Helpline 0300 111 4748

Fertility options

Klinefelter’s Syndrome has always been associated with infertility due to lack of sperm. 

However it is now known that sperm are initially produced but these die off.

If sperm can be found and extracted they can be cryopreserved (frozen) or used immediately after extraction for In Vitro Fertilisation (IVF) with Intra-cytoplasmic sperm injection (ICSI).

Below are details of some techniques currently being used to find sperm.

For more information view our publication, KS and Fertility

Some of our members have fathered children by these means.

Many of our members have adopted children while others have used donor sperm.

Testicular sperm extraction (TESE)

TESE involves one or multiple small incisions in the testes using a local or general anesthetic.

Testicular sperm extraction by aspiration (TESA)

TESA involves using a syringe and fine needle to remove (aspirate) sperm from the testes.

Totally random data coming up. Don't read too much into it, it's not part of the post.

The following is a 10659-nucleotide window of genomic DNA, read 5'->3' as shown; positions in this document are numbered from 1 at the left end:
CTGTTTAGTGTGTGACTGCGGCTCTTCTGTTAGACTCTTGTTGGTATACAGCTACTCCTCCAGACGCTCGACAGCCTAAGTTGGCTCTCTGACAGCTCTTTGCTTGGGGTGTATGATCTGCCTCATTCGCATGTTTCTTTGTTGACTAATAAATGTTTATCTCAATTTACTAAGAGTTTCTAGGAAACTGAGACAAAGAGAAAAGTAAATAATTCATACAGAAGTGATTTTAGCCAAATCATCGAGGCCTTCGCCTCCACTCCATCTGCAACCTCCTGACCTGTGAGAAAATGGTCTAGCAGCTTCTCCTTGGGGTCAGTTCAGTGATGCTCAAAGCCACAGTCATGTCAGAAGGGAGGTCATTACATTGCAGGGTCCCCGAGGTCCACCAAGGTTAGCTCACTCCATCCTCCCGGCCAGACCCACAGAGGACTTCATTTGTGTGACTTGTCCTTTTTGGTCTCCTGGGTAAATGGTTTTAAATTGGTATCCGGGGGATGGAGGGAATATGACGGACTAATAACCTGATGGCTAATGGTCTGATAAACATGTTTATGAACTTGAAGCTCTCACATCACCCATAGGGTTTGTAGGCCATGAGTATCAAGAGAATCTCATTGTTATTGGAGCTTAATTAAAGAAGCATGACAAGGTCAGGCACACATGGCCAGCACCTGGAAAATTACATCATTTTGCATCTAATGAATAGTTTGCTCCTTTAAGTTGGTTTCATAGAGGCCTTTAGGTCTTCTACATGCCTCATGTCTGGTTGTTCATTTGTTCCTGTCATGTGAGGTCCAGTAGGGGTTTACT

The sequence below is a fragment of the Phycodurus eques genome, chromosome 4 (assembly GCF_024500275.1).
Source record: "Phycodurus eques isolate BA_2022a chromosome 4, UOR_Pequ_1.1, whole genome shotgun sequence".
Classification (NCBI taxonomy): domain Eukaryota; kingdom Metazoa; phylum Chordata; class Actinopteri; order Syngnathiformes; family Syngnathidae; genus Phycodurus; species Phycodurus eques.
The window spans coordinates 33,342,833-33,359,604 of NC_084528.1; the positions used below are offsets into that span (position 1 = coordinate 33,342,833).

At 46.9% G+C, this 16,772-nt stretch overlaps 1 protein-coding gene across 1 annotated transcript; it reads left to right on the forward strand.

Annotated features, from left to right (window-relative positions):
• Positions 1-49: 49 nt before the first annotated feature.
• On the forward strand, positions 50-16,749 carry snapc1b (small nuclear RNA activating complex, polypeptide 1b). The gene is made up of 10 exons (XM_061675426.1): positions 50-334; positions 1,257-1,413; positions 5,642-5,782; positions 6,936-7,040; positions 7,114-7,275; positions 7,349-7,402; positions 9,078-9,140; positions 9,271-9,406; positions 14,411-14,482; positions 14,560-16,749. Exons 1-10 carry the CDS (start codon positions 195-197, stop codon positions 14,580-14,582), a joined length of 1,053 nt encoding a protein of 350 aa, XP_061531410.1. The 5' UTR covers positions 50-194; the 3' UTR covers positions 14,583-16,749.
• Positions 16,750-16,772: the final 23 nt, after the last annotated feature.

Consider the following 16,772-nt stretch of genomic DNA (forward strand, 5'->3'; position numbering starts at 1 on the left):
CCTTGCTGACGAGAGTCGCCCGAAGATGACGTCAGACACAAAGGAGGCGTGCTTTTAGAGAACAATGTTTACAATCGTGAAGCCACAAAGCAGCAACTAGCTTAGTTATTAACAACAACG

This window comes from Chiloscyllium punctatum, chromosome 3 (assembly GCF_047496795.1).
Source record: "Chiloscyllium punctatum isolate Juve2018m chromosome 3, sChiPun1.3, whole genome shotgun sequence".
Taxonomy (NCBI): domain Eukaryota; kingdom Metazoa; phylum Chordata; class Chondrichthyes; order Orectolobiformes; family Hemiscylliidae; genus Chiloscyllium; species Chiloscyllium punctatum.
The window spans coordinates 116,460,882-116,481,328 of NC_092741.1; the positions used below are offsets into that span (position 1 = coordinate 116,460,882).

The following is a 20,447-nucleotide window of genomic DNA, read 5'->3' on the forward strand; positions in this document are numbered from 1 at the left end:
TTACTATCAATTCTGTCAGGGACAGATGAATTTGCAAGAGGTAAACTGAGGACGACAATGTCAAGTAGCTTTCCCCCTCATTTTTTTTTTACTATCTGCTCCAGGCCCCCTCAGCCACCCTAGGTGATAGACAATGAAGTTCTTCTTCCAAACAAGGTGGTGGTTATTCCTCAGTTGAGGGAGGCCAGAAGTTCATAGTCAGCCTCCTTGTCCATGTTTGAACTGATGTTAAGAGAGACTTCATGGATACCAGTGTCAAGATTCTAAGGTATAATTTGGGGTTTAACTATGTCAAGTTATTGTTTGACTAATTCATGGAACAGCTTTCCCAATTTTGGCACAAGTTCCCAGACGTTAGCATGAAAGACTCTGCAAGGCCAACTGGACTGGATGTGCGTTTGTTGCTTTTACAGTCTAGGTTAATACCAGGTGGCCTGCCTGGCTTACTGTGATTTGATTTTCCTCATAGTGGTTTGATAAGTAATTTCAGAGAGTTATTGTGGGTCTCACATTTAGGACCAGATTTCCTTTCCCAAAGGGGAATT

TESA with MAPPING: Multiple TESA needle aspirations are spread throughout the entire area of the testes. Some feel that this technique has a better chance at recovering sperm than standard techniques.

Both generally require only a local anaesthetic.

Microsurgical testicular sperm extraction (Micro-TESE)

Micro-TESE involves opening the outer cover of the testicle and examining the inside of the testis under an operating microscope. Using this technique, your urologist may be able to see areas where sperm are present. This technique is performed by a urologist who is trained in microsurgery, usually in the operating room under local anesthesia with sedation or general anesthesia.

In this procedure, more testis is examined, however less testicular tissue is removed. Damage to testicular blood vessels is minimized, and some feel that success rates of finding sperm may be slightly higher than a conventional TESE that is performed without the use of high-powered optical magnification.

Although success rates are still quite low – around 10% to 15% – methods are improving all the time.

Recent research has indicated that fertility preservation in under 16s is ineffectual.